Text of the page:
"The Bluest Eye" was Morrison's first novel and it was positively reviewed when it was published in 1970. One of the things critics noticed was Morrison's unusual use of language, which is often dubbed "poetic prose"".John Leonard of The New York Times described the novel as containing "a prose so precise, so faithful to speech and so charged with pain and wonder that the novel becomes poetry." However, others, such as New York Times Book Review contributor Haskel Frankel, described Morrison's prose not as poetic but as inexact, marred by "fuzziness born of flights of poetic imagery." Morrison herself was not happy with the way critics received her first novel. She she "wrote in the afterword to a 1993 edition of the novel, 'With very few exceptions, the initial publication of "The Bluest Eye" was like Pecola's life: dismissed, trivialized, misread."'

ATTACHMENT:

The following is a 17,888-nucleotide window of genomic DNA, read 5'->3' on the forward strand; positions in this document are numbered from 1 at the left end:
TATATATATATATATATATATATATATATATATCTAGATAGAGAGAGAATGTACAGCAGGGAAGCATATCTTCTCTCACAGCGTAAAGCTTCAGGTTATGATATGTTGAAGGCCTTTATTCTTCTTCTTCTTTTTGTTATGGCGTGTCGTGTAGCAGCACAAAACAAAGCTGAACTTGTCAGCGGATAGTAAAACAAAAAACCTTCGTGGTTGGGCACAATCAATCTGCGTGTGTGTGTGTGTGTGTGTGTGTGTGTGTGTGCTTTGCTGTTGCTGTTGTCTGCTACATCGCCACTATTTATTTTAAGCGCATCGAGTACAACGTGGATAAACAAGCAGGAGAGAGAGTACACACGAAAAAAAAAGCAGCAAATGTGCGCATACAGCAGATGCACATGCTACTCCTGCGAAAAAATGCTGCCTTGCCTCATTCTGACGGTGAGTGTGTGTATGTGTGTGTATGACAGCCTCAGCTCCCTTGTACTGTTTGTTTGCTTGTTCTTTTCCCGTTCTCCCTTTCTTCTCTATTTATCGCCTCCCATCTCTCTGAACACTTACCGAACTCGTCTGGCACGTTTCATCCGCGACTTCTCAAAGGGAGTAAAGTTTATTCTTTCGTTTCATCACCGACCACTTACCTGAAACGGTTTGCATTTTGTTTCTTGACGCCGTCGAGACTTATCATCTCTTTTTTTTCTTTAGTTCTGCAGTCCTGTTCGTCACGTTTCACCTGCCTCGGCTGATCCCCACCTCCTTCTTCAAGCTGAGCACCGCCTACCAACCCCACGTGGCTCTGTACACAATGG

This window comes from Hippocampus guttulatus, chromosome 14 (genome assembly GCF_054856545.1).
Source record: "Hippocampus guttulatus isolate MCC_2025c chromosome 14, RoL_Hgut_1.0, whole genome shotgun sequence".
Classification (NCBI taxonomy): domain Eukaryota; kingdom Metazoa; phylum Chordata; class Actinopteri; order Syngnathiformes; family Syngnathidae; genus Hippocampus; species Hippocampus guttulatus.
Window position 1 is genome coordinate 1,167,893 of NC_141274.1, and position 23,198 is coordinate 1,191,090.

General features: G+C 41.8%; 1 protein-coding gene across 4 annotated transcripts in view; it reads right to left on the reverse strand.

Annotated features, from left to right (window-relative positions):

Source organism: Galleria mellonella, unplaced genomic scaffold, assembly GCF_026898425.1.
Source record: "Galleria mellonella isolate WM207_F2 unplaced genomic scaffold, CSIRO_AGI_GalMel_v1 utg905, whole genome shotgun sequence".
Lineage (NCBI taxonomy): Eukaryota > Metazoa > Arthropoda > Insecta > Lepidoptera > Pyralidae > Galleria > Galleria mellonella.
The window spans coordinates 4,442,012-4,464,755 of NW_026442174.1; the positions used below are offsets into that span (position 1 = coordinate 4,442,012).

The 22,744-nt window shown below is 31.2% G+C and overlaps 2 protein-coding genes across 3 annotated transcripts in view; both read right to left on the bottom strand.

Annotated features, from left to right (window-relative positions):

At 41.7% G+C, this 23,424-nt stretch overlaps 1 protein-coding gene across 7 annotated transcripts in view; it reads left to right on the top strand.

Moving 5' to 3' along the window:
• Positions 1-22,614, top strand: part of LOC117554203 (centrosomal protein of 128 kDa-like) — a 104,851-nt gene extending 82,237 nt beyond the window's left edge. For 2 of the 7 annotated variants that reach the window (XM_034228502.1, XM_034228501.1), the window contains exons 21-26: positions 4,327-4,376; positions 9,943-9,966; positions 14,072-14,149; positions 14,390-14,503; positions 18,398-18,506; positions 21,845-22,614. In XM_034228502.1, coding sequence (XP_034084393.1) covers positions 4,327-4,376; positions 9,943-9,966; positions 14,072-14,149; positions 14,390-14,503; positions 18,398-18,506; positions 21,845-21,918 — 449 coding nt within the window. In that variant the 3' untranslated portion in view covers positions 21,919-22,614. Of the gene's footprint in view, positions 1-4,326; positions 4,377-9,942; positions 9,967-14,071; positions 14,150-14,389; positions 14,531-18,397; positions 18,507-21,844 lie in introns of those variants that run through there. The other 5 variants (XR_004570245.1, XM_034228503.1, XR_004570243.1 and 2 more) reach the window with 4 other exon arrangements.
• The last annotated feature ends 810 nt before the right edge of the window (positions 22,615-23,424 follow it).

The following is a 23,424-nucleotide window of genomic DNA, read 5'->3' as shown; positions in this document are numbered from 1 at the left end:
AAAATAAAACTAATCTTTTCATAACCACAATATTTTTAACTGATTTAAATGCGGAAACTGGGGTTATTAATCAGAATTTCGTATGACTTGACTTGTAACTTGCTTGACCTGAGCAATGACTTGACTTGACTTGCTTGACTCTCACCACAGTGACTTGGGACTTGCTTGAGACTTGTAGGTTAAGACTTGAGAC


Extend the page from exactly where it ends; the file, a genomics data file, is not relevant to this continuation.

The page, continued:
Since the publication of that book, Morrison has been awarded the Pulitzer Prize for her 1988 novel, "Beloved" and the Nobel Prize for Literature in 1993. Reviews written about the book today still concentrate on Morrison's writing style and how the novel depicts black "victimization" in this country.